Apparently Stone Grindz had some eggnog holiday truffles this year. I've probably missed the window of opportunity for those, but today on the eve of Christmas Eve I bring you to you their Halloween Limited Release, Peanut Butter Cup, which is made with a 55% cacao chocolate. I have not in fact been sitting on this chocolate since Halloween; I did get it much later. Still, I realize that I almost put up this review of Halloween after Christmas--so perhaps an apology on tardiness is still in order.
Usually when I review Stone Grindz chocolate bars, they're just in the clear sleeves that they sell them in at the farmer's market. This one is in the full card box garb, which I normally don't get to admire. Stone Grindz may be so micro batch that they don't even have a store front, but that doesn't mean that their quality is any lower or that they only have a handmade, brown bag look. Clean white makes a base for colorful artwork evocative of the cocoa-growing countries, while gold highlights add class and luxury. The card box folds out to black and white photography of cocoa production and the scenic Arizona desert. I like it for the local element, tourists to Arizona can enjoy it for the same reason, and anyone who has this chocolate delivered to another locale can revel in the exoticness.
Inside, the chocolate bar sits in its familiar clear wrapper. I do appreciate that these are resealable: the inability to reseal is normally one of the disadvantages to most non-foil wrappers. The chocolate's face has the familiar alpacas all lined up in rows and columns. On the back, though, I found some unexpected sea salt chips--that would be the Maldon sea salt mentioned in the ingredients. Salt is, after all, a key element in Americans' perceptions of how peanut butter chocolate should taste, thanks to Reese's Cups.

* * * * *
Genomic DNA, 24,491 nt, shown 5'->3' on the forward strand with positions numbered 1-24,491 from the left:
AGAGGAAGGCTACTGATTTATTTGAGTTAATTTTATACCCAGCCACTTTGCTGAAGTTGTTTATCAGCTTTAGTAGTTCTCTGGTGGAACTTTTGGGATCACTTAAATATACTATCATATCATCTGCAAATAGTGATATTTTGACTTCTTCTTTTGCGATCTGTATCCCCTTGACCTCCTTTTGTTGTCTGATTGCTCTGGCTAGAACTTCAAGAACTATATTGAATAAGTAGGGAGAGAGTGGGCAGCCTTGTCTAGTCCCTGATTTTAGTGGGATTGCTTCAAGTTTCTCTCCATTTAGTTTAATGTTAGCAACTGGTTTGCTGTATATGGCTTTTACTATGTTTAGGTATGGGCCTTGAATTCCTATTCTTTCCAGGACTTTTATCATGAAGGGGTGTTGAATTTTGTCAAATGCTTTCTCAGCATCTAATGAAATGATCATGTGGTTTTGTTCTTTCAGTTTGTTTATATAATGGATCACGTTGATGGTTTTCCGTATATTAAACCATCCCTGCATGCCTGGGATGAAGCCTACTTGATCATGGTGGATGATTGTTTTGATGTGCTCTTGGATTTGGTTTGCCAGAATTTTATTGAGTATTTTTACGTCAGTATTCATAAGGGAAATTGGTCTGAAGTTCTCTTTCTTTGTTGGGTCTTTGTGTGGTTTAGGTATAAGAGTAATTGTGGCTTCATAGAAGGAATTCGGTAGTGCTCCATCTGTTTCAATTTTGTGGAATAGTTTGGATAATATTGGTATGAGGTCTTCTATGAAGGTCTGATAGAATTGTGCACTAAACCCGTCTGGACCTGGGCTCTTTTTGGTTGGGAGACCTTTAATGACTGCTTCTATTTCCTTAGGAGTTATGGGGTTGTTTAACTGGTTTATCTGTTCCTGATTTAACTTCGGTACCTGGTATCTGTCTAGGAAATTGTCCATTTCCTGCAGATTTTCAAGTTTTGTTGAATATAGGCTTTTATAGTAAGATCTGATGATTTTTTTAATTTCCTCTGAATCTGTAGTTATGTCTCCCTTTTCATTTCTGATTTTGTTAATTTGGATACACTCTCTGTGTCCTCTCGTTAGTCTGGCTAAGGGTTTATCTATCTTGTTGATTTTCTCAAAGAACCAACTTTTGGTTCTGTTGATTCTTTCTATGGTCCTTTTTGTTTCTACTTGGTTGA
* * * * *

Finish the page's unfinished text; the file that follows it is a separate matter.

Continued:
One bite of this chocolate and I saw (or tasted) why I jumped at the opportunity to get this chocolate bar, even though I knew I was going to get to it far after its Halloween label. It's the same type of style as their Almond Butter and Black Lava Salt that I looked at this spring. That is, the peanut butter element is just mixed right in with the chocolate. Yet it tastes distinctively like peanut butter and semisweet chocolate, along with a dash of salt. The infusion is incredible.
Texture-wise, we have a similar situation as with the Almond Butter bar. It's primarily chocolate texture, but softer somehow in a way that your mind can't quite put its finger on. So that subtle difference plus the distinctive peanut butter flavor is what tricks your mind into thinking that you're just eating those two separate elements--except that you can see that they're blended together, and so you are awestruck by how your chocolate tastes like peanut butter. And it's a good, fresh peanut butter flavor, as well, since there are no filler ingredients or oils or anything like that in here. Because it's mixed in with the chocolate, the advantage is also that the peanut butter won't be too different from anyone's go-to peanut butter. For instance, I like the Trader Joe's peanut butter that's just peanuts and salt and can't stand Skippy--so if a chocolate has a peanut butter filling that's suspiciously like Skippy, I probably won't care for it. But if someone else tries a peanut butter filling with no added sugar or oil, they might not like it. That problem is bypassed here by not actually having a peanut butter filling.
The chocolate is a little sweeter on this one, a little less dark. So it's a little more casual perhaps. But still wonderful in its own right and not sweet in the standard sense. It's still quite elegant. Combined with the peanut butter element and that lovely salt, it's magic. That's what this bar is: pure magic. I can picture it pleasing a wide variety of palates. And the limited ingredients mean wider appeal, as well. So if the flavor ever shows up again or next time Stone Grindz decides to play with nut butter chocolate, I highly recommend giving it a try.